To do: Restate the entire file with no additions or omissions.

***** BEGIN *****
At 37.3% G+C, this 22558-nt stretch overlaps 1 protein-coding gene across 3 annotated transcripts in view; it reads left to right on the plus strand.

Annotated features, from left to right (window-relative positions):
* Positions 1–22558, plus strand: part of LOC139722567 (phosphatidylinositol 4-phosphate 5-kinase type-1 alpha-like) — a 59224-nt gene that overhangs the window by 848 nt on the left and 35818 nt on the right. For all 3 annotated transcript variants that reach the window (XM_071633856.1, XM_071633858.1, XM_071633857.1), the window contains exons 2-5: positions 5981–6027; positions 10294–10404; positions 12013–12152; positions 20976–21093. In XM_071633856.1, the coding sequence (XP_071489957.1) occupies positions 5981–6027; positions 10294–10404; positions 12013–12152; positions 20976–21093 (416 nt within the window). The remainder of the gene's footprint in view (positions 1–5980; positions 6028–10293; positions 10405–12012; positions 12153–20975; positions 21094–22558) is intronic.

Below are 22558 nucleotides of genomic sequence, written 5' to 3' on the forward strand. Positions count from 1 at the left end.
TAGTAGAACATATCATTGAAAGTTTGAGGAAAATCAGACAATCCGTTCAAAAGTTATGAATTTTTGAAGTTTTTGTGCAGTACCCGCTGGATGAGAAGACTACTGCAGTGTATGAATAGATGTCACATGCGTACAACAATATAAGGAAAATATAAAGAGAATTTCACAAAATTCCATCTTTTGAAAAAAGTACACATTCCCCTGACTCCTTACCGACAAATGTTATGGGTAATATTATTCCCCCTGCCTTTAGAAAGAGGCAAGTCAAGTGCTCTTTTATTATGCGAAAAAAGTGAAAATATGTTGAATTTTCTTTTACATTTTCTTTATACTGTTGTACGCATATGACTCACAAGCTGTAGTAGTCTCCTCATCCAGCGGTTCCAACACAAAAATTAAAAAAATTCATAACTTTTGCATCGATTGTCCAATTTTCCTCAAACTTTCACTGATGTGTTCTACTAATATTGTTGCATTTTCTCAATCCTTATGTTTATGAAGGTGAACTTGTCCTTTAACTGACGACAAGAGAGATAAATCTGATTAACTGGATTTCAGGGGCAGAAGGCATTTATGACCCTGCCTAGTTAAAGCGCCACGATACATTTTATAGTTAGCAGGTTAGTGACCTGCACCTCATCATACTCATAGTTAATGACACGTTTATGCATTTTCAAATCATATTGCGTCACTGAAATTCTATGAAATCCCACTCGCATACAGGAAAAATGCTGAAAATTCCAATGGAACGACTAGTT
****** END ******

At 37.3% G+C, this 22558-nt stretch overlaps 1 protein-coding gene across 3 annotated transcripts in view; it reads left to right on the plus strand.

Annotated features, from left to right (window-relative positions):
* Positions 1–22558, plus strand: part of LOC139722567 (phosphatidylinositol 4-phosphate 5-kinase type-1 alpha-like) — a 59224-nt gene that overhangs the window by 848 nt on the left and 35818 nt on the right. For all 3 annotated transcript variants that reach the window (XM_071633856.1, XM_071633858.1, XM_071633857.1), the window contains exons 2-5: positions 5981–6027; positions 10294–10404; positions 12013–12152; positions 20976–21093. In XM_071633856.1, the coding sequence (XP_071489957.1) occupies positions 5981–6027; positions 10294–10404; positions 12013–12152; positions 20976–21093 (416 nt within the window). The remainder of the gene's footprint in view (positions 1–5980; positions 6028–10293; positions 10405–12012; positions 12153–20975; positions 21094–22558) is intronic.

Below are 22558 nucleotides of genomic sequence, written 5' to 3' on the forward strand. Positions count from 1 at the left end.
TAGTAGAACATATCATTGAAAGTTTGAGGAAAATCAGACAATCCGTTCAAAAGTTATGAATTTTTGAAGTTTTTGTGCAGTACCCGCTGGATGAGAAGACTACTGCAGTGTATGAATAGATGTCACATGCGTACAACAATATAAGGAAAATATAAAGAGAATTTCACAAAATTCCATCTTTTGAAAAAAGTACACATTCCCCTGACTCCTTACCGACAAATGTTATGGGTAATATTATTCCCCCTGCCTTTAGAAAGAGGCAAGTCAAGTGCTCTTTTATTATGCGAAAAAAGTGAAAATATGTTGAATTTTCTTTTACATTTTCTTTATACTGTTGTACGCATATGACTCACAAGCTGTAGTAGTCTCCTCATCCAGCGGTTCCAACACAAAAATTAAAAAAATTCATAACTTTTGCATCGATTGTCCAATTTTCCTCAAACTTTCACTGATGTGTTCTACTAATATTGTTGCATTTTCTCAATCCTTATGTTTATGAAGGTGAACTTGTCCTTTAACTGACGACAAGAGAGATAAATCTGATTAACTGGATTTCAGGGGCAGAAGGCATTTATGACCCTGCCTAGTTAAAGCGCCACGATACATTTTATAGTTAGCAGGTTAGTGACCTGCACCTCATCATACTCATAGTTAATGACACGTTTATGCATTTTCAAATCATATTGCGTCACTGAAATTCTATGAAATCCCACTCGCATACAGGAAAAATGCTGAAAATTCCAATGGAACGACTAGTT